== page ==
The Chicago, Milwaukee, St. Paul
& Pacific had nothin’ and everything to lose
that summer in Missoula. Our job—the Catlin Street
crossing replacement—four men, water and tools:
spike malls and pullers, shovels and picks,
rail jacks, tie tongs and wrenches.
Shirtless under August sun, we dug and pried
at broken ties exposed below the rails, weathered
in creosote, sand and cinders. We scanned for tacks
to tell us the date a tie was spiked and tamped.
Like fingerprints or DNA, those tags were metal proof.
Drenched in sweat, we baptized the roadbed—
Track pranksters burned black as tunnels. Our hands
blistered and bled and cramped. Back on our feet,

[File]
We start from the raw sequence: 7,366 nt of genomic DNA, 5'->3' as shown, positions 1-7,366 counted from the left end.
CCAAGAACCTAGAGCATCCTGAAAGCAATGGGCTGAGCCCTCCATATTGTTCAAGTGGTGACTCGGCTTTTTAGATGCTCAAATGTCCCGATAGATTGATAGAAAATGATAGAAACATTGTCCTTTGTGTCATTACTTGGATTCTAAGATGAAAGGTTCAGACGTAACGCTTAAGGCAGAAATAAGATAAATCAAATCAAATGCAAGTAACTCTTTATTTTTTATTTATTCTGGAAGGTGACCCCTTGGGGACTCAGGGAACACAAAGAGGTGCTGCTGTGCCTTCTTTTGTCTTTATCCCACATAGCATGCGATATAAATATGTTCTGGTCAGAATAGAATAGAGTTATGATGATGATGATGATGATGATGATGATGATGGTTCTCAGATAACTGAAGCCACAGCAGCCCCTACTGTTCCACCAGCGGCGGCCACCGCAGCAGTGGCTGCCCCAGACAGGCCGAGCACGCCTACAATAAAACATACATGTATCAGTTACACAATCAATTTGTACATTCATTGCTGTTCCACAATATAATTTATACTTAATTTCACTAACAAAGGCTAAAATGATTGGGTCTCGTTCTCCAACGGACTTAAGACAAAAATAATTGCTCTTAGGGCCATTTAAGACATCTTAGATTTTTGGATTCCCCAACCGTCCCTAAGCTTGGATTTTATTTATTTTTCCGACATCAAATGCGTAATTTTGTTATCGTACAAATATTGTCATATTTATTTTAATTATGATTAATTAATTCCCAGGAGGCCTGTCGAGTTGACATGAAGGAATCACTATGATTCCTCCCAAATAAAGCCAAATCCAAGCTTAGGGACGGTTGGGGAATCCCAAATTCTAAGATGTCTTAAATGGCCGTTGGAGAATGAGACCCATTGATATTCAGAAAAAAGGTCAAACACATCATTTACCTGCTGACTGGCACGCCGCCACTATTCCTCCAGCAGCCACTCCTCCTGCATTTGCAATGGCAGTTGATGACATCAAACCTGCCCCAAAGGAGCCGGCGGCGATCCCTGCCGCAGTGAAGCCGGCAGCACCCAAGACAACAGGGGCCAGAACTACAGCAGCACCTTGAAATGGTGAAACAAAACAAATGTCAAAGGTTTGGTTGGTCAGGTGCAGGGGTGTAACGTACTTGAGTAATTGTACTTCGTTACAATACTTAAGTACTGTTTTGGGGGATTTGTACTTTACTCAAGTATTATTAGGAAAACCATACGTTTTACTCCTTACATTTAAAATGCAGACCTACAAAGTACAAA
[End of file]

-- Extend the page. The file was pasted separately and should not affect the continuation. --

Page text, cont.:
bent at the knees, we begged for Christ or the lions
to be merciful if tongs didn’t bite. Our spines burned
till tail bones went numb. Half-done and lightheaded,
we broke for a drink. No one ever had to pee.
An old gandy dancer shuffled up in suspenders,
leaned on his cane. “You boys’re lucky!
When I was your age… didn’t have no goddamn machines!
That was back in 1929. Those days
you earned your pay! Snaked those ties out
full length! An’ guys standin’ in line to do it!”
Eyes down, we dug for Copenhagen cans
and wondered, “Was the old bastard blind?”
“You got the wrong railroad,” Billy said,
stuck a scoop under the Old Timer’s nose,
“they ain’t bought a new shovel since the day you quit!
Next year we’re goin’ back to steam!”
He squinted and glared, spit in the dirt,
stared us down one by one. We went back to cussin’
hardwood and steel, didn’t watch when he limped
away. I felt beaten and sore as this wounded
railroad, hoardin’ tie tacks cached in my pocket.
One, a 1929, would have made that old guy’s day.